Custom Macro Pad Helps Deliver Winning Formulas

For those of us with science and engineering backgrounds, opening the character map or memorizing the Unicode shortcuts for various symbols is a tedious but familiar part of writing reports or presentations. [Magne Lauritzen] thought there had to be a better way and developed the Mathboard.

With more than 80 “of the most commonly used mathematical operators” and the entire Greek alphabet, the Mathboard could prove very useful to a wide number of disciplines. Hardware-wise, the Mathboard is a 4×4 macro pad, but the special sauce is in the key set implementation firmware. While the most straightforward approach would be to pick 16 or 32 symbols for the board, [Magne] felt that didn’t do the wide range of Unicode symbols justice. By implementing a system of columns and layers, he was able to get 6+ symbols per key, giving a much greater breadth of symbols than just 16 keys and a shift layer. The symbols with a dot next to them unlock variants of that symbol by double or triple-tapping the key. For instance, a lower or capital case of a Greek letter.

The Mathboard currently works in Microsoft Office’s equation editor and as a plain-text Unicode board. [Magne] is currently working on LaTeX support and hopes to add Open Office support in the future. This device was an honorable mention in our Odd Inputs and Peculiar Peripherals Contest. If you’d like to see another interesting math-themed board, check out the one on the MCM/70 from 1974.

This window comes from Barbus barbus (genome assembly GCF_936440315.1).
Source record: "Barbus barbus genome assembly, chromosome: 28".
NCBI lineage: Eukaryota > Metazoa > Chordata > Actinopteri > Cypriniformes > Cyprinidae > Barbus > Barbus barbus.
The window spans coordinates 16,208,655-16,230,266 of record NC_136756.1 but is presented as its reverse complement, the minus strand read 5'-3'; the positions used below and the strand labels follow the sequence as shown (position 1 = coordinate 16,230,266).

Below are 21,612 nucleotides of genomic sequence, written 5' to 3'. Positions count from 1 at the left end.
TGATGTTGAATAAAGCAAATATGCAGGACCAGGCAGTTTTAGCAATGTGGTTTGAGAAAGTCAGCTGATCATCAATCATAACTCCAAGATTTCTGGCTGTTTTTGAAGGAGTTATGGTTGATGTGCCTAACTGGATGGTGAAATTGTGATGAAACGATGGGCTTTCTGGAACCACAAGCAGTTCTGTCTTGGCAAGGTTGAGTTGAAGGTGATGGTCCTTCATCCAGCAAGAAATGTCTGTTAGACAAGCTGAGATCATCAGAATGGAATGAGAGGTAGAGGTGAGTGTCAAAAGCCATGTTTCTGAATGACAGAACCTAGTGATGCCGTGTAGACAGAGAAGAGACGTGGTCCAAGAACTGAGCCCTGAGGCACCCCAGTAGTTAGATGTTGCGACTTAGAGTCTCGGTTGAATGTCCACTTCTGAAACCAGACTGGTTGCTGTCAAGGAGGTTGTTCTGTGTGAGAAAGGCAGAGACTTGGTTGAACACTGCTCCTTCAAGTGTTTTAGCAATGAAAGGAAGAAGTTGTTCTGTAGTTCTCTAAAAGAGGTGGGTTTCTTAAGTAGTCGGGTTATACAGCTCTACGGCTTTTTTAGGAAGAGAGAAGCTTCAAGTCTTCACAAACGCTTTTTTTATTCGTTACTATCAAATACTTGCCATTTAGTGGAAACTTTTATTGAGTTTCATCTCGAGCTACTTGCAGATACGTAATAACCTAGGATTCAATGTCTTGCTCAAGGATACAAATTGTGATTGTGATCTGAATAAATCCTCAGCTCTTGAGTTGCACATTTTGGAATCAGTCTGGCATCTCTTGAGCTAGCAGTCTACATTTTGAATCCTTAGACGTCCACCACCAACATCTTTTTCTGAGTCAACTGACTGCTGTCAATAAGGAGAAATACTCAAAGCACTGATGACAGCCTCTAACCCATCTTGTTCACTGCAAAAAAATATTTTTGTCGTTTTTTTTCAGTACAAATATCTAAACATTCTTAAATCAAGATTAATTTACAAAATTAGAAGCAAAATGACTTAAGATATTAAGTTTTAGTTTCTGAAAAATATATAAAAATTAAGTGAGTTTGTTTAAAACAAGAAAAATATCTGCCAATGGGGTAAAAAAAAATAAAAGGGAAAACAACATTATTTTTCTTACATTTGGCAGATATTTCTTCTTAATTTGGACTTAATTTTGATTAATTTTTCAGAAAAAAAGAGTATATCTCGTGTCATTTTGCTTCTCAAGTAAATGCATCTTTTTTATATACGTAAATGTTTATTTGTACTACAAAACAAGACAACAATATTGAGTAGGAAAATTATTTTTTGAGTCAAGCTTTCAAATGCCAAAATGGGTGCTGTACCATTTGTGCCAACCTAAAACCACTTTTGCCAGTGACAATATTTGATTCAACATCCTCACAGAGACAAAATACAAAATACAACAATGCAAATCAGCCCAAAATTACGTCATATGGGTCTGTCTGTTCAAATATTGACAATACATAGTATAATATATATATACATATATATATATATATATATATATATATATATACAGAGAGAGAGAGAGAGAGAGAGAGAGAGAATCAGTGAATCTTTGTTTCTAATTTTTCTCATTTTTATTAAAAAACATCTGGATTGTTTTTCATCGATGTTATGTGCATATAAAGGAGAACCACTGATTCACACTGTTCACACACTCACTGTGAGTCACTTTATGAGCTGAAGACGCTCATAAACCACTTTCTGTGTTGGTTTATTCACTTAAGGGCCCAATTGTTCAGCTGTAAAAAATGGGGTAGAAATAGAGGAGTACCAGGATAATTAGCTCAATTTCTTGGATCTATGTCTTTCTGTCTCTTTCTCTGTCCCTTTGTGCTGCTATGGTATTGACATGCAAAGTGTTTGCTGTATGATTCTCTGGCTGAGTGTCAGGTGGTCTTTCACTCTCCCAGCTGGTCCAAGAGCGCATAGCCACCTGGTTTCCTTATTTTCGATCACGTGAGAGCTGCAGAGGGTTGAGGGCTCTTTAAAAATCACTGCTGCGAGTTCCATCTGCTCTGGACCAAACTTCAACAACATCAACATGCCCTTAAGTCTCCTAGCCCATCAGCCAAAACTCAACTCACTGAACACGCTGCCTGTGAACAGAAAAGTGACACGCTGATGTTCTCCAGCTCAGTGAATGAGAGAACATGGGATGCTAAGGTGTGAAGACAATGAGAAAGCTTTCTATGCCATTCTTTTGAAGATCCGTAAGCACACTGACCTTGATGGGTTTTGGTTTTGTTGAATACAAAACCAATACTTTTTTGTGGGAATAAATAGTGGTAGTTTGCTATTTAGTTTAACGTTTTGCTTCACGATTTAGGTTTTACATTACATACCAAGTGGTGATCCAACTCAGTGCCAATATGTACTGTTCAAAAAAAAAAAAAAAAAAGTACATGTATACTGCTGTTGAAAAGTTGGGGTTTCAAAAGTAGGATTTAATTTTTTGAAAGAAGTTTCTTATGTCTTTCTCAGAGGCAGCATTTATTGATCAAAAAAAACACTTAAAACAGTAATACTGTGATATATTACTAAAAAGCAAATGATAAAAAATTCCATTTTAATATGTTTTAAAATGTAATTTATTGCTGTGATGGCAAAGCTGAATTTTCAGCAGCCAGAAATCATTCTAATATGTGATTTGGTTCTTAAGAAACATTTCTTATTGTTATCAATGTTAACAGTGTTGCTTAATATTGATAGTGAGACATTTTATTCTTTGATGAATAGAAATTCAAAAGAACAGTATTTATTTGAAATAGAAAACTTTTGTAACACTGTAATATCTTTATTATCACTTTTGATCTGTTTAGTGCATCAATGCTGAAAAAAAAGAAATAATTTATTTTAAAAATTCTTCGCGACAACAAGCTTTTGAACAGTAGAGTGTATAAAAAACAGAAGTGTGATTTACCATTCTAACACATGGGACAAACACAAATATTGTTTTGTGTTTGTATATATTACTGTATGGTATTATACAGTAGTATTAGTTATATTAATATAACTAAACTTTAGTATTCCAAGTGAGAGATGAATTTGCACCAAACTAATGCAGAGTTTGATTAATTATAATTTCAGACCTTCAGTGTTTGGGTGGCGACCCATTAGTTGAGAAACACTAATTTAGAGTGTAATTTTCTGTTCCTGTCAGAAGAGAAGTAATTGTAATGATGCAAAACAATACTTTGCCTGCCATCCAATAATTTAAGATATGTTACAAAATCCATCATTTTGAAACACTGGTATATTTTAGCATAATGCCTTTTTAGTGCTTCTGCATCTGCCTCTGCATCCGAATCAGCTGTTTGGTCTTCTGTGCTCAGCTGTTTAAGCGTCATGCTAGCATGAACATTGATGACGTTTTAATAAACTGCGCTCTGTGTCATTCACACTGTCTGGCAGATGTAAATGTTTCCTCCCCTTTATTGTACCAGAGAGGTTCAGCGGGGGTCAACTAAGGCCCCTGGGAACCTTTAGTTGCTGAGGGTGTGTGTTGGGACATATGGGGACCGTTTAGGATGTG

18 thoughts on “Custom Macro Pad Helps Deliver Winning Formulas

  1. I was hoping to find a quick description of how this works without resorting to searching the source code. I was pretty disappointed the day I learned that keyboards don’t send the actual UTF characters being typed but rather keycodes which are basically button positions. I had hoped to be able to be able to build a supplemental keyboard with math and foreign language symbols.

    So instead I started memorizing Compose Key sequences.

    Apparently that’s also how this macro pad works.

    The mathboard works on Unix systems (including Apple Mac OS) and Windows. When using the Mathboard on Windows, the open source application WinCompose must be installed and running.”

    So I guess it’s just sending the appropriate Compose Key sequences? That’s cool.

    But what’s this stuff about LaTex, MS&Open Offices, etc… Does it somehow know when the user is in one of those programs and send a different set of key sequences? If so then how? That sounds like an interesting hack worthy of some discussion!

    1. DuckyPad has software to do that kind of thing actually. Not sure if I can post a link to it, but it’s always being advertised on the HaD homepage. I have one, and there is software that detects what program has focus and changes the keypad profile accordingly.

  2. If I were to do this – and it does seem like a useful thing – I would use switches with clear removable caps that allow you to change the legend without having to order custom dye-sub caps.

    1. I had them printed with a UV printer. The prints are very durable on the white keys, but on the colored keys they tend to come off after not very much use.

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